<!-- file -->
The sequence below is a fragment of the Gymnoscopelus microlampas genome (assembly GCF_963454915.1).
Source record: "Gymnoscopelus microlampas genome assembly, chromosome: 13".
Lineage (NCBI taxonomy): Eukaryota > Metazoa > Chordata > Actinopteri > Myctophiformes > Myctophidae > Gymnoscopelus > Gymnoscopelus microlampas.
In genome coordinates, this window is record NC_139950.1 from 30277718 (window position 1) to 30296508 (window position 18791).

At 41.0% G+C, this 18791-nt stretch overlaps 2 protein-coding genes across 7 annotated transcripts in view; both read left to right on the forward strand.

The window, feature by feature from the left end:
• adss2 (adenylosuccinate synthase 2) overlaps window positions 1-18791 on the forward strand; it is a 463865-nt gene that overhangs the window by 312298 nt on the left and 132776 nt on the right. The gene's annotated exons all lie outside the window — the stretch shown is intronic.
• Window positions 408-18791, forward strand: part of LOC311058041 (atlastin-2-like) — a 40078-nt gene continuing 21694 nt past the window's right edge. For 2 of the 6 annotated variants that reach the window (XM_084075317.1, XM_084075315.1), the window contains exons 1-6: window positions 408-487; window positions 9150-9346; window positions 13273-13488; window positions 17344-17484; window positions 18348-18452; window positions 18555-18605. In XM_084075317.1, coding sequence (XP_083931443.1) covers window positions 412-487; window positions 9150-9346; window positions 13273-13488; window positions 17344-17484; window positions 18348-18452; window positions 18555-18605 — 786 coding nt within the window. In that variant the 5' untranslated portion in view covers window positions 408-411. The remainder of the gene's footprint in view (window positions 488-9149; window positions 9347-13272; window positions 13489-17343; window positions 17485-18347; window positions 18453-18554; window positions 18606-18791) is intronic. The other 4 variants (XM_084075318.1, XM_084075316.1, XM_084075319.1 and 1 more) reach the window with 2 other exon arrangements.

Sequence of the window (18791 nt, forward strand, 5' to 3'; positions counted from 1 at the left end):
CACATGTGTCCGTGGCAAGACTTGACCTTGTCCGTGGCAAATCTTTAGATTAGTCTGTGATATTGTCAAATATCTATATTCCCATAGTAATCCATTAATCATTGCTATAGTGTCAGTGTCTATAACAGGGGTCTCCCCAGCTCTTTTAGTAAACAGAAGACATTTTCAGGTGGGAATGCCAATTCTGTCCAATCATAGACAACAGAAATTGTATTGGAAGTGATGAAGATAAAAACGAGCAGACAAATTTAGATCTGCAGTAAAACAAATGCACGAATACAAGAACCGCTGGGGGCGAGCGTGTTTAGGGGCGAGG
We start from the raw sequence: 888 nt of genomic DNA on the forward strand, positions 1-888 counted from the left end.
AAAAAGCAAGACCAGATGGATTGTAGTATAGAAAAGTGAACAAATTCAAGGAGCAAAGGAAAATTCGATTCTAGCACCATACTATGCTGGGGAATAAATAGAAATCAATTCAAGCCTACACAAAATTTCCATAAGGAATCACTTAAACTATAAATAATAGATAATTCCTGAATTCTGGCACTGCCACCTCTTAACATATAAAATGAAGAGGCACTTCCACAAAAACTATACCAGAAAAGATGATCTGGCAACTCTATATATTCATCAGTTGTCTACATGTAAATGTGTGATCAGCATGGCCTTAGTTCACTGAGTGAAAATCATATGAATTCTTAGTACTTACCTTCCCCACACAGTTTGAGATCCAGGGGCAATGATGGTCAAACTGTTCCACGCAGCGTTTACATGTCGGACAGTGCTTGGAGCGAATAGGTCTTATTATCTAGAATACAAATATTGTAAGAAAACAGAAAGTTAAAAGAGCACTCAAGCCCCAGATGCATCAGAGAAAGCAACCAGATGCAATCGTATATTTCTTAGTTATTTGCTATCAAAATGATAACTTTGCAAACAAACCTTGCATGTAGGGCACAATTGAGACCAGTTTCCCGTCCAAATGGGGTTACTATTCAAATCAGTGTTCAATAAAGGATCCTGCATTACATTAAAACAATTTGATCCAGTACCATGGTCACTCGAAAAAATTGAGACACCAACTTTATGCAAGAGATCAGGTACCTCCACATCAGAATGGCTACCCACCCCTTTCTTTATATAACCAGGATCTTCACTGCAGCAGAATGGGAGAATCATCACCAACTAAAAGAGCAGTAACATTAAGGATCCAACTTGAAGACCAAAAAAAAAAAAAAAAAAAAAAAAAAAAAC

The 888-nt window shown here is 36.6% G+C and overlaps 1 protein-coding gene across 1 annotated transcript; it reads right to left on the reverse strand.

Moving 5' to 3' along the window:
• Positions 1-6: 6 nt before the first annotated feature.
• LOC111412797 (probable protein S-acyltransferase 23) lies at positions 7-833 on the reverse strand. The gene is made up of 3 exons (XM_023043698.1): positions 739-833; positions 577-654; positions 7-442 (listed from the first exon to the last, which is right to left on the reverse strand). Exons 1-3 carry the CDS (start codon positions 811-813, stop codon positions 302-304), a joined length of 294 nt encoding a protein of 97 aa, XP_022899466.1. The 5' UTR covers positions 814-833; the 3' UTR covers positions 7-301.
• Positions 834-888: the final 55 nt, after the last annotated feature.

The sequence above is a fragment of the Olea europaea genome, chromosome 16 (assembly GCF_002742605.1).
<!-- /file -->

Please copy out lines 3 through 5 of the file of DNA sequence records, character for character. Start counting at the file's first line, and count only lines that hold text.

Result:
Lineage (NCBI taxonomy): Eukaryota > Metazoa > Chordata > Actinopteri > Myctophiformes > Myctophidae > Gymnoscopelus > Gymnoscopelus microlampas.
In genome coordinates, this window is record NC_139950.1 from 30277718 (window position 1) to 30296508 (window position 18791).

At 41.0% G+C, this 18791-nt stretch overlaps 2 protein-coding genes across 7 annotated transcripts in view; both read left to right on the forward strand.